My mother has found the outpouring of grieving reactions from people about my father’s death to be moving and comforting. She keeps saying how surprised my father would be—so many people have touched her by saying such nice things about a man who was always nice. Me, well, on the whole I have found that I need to reconfigure what I think of people. Granted, none of the people who have, unbeknownst to them, hurt me ever knew my father, but I had thought that on the whole people were kind and caring and were able to take a moment out of their lives to console a friend/colleague/acquaintance. My mother said I should just leave it, but how can I? How can I let the uncaring, or unaware, or thoughtless not impinge just a bit into my vision of the village?
Maybe I was like them before, not aware of how much a word, however brief, just acknowledging someone’s grief means to that person. But does that really excuse a colleague who I laugh with on a daily basis in the English teacher lunchroom to say to me the other day, as I was telling something that happened while we were sitting shiva at my parent’s house, “Oh, yeah, sorry about your father.” Speak of cutting to the quick with insensitivity. A few years ago, when I barely knew her, I went to her sister’s funeral. So she knows of grief. The casual way she addressed me just doesn’t leave me.
And then there is another teacher, her room is next to mine and we talk on occasion, but she is much older than me and she keeps to herself most of the time because she’s busy being the overworked theatre teacher. Granted, this summer we ran into each other in the records room of the courthouse when she was there with her daughter who was going through a divorce and I was there in the continual ache of divorce proceedings, which, perhaps, made some kind of outside-of-school bond. And I did tell her that I was flying down to Florida because my father was sick. When she saw me in the hall the other day, she gave me the warmest hug and said how sorry she was for my loss. Then, after we talked for a few minutes, as she was walking away she turned and said “Love ya,” which worked to bring tears again to my eyes, this time not in memory of my father or her parents who had passed away, but from the kindness of some people and the connections that we create that hold us to each other—and up.
There was an email announcement at school and at temple about my father’s passing. At school, one person sent an email and one person sent a card, and I received a plant from the school administration. I did tell three school friends about his passing before the announcement was made and they were kind, but each of them, I believe, should have contacted me over the break to see how my father was, which they did not do. At temple, there were calls and emails from a few people, and a donation made in honor of my father. At temple there were also genuine hugs when people saw me, and there was an honest sense of caring.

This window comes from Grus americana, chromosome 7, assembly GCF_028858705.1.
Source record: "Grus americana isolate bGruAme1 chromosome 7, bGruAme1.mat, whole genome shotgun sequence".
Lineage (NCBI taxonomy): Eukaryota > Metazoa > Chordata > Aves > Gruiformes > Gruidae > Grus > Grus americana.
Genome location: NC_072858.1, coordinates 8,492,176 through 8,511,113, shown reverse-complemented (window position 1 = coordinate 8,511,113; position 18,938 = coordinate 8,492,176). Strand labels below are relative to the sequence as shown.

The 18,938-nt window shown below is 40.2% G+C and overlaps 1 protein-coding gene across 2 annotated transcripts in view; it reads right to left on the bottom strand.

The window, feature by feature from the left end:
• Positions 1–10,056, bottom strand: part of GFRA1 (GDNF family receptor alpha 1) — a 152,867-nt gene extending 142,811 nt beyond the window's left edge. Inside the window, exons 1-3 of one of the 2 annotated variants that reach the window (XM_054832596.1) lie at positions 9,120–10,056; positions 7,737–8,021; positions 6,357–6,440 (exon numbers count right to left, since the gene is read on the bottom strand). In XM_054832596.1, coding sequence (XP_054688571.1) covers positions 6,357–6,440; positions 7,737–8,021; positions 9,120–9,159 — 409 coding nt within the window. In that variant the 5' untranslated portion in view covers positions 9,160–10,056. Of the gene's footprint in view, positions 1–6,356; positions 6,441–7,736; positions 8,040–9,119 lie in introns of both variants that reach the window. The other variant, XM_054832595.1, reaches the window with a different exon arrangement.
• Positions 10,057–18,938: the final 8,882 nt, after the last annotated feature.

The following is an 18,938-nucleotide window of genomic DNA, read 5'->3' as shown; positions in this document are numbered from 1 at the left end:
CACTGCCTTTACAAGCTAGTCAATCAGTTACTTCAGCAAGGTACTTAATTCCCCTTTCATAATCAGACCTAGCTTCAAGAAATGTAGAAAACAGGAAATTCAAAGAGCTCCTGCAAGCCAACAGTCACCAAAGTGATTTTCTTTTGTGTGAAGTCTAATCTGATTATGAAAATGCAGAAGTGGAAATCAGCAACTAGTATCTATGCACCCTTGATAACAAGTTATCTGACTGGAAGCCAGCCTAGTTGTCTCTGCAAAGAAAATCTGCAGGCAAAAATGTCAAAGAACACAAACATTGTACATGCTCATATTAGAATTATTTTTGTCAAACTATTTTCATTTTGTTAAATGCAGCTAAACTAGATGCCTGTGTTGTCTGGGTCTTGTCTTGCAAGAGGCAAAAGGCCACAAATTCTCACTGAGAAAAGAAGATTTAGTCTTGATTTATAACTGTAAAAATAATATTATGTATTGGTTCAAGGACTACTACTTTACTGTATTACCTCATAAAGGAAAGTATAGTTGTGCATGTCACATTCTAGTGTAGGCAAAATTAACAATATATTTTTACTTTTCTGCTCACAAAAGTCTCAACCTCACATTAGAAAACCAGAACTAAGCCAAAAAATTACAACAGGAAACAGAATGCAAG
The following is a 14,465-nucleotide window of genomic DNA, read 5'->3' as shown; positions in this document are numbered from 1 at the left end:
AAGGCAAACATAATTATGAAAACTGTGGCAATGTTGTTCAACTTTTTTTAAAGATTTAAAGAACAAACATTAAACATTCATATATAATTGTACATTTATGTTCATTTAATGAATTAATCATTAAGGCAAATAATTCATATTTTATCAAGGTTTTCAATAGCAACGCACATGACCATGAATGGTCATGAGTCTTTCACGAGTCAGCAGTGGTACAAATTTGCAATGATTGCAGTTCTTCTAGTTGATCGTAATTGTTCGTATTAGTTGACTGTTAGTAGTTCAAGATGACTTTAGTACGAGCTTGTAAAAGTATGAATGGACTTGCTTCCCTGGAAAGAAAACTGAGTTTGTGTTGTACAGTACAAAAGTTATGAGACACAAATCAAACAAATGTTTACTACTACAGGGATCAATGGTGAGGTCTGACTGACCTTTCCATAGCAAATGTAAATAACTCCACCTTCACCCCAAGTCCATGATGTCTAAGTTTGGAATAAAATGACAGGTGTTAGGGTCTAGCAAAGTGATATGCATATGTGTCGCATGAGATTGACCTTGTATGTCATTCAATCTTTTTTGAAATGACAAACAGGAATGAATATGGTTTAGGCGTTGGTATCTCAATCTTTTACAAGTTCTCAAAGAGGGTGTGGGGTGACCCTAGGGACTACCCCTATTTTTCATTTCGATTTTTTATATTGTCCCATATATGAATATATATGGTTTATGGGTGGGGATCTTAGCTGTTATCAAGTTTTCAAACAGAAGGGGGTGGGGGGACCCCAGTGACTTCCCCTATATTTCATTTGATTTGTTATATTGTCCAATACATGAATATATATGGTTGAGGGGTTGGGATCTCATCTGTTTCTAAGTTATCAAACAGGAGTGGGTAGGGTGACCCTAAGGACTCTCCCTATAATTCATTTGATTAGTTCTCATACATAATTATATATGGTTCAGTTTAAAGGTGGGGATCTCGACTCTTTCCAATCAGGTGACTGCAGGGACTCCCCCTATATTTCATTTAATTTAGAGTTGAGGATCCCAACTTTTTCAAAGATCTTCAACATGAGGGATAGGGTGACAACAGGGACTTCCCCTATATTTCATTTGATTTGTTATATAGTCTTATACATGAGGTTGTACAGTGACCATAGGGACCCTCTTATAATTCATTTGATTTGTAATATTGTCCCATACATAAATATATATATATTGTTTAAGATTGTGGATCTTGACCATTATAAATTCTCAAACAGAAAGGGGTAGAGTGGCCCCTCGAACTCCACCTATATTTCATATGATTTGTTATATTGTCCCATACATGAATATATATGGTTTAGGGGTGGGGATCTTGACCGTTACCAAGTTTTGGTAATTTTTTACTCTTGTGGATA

I don’t know what to think. Is it an age thing, being able to acknowledge someone’s grief and be able to reach out to a person who is grieving? Is it a work-relationship thing? Is it me and my ability or inability to connect at a deep enough level with people for them to reach out to me? Is it that at temple, a place created for, to a great degree, dealing with the hurts of life, people find it easier to connect? I have no idea.
What I sense is that we are so entrenched in our lives that we don’t take the time to reach out to each other, at least not in meaningful ways. What I sense, too, is that we are so very tribal and the tribe is so very very small: one’s own nuclear family and the few friends who are admitted into that circle. Social networking. Is that just another way to pretend that we engage with people when, really, we are further closing into the smallest family unit. Do we know how to create meaningful relationships? Do I?
The saving grace was my real friends, who showed that they are, indeed, real friends. Am I too naïve or deluded to hope/ think/expect that more of the people whose lives intersect with mine will care enough about me to extend a word, a gesture, an acknowledgement? Pain. Yes, it’s painful that my father passed away. But it’s also painful to realize that we are not intersecting with each other, we are simply in parallel paths.
Will this knowledge stop me from expressing my concern for others? No. There is a difference in understanding the way most people work and in succumbing to that. Are my real friends my real friends because they share the same characteristics as me? Maybe it’s not our circumstances that invites closeness but rather our personalities.
I don’t know. It’s all so painful. Is it really so hard to show that you care, that someone else’s life can divert from yours for just a moment?